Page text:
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Bull Exp Biol Med. 2005 Jun;139(6):692-4.

Formation of immunodeficiency in newborn mice exposed to nicotine during intrauterine development.

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Institute of Clinical Immunology, Siberian Division of Russian Academy of Medical Sciences, Novosibirsk, Moscow.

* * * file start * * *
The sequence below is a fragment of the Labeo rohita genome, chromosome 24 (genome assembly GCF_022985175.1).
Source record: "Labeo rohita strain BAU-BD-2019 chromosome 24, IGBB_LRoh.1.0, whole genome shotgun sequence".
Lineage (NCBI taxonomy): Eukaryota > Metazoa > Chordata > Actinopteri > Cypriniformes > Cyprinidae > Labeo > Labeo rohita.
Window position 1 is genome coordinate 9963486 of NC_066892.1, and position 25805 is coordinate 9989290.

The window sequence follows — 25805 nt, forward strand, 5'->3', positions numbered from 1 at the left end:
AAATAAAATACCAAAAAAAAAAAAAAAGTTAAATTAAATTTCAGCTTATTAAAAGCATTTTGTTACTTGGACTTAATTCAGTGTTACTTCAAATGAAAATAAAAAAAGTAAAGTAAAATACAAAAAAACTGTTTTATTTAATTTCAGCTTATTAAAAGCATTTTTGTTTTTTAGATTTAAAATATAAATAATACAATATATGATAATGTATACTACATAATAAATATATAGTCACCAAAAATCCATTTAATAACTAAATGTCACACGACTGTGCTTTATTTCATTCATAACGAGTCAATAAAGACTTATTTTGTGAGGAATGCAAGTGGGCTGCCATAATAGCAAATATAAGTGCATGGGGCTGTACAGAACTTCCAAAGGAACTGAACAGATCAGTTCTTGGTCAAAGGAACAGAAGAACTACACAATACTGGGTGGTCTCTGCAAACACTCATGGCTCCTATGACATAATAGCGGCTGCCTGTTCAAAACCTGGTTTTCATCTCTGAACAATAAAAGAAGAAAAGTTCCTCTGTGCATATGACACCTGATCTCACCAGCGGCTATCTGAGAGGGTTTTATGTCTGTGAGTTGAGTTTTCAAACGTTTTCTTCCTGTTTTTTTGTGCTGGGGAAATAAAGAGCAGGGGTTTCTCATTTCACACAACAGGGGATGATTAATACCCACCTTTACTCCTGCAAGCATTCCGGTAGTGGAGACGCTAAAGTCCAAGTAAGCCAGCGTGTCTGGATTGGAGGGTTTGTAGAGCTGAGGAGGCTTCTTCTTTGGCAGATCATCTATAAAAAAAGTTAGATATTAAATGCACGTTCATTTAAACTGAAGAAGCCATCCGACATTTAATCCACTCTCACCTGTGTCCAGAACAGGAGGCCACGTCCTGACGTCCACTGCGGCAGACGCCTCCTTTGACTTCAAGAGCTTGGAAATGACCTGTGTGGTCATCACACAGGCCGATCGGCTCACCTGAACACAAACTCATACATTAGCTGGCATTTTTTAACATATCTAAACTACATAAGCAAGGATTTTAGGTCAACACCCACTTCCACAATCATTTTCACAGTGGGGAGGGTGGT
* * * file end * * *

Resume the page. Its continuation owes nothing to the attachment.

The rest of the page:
Exposure to nicotine during intrauterine development leads to immunodeficiency manifested in inhibition of delayed-type hypersensitivity reaction and reduced number of antibody-producing cells forming in response to sheep erythrocytes in newborn mice. The number of splenic CFU in the bone marrow of newborn mice exposed to nicotine in utero is decreased compared to the control. By contrast, nicotine induced an increase in splenic CFU count in fetal liver. We concluded that nicotine modifying the hemopoietic microenvironment delayed the release of primitive precursors from fetal liver, which impaired colonization of fetal bone marrow and led to imbalance in the production of mature blood cell, including immune system cells.

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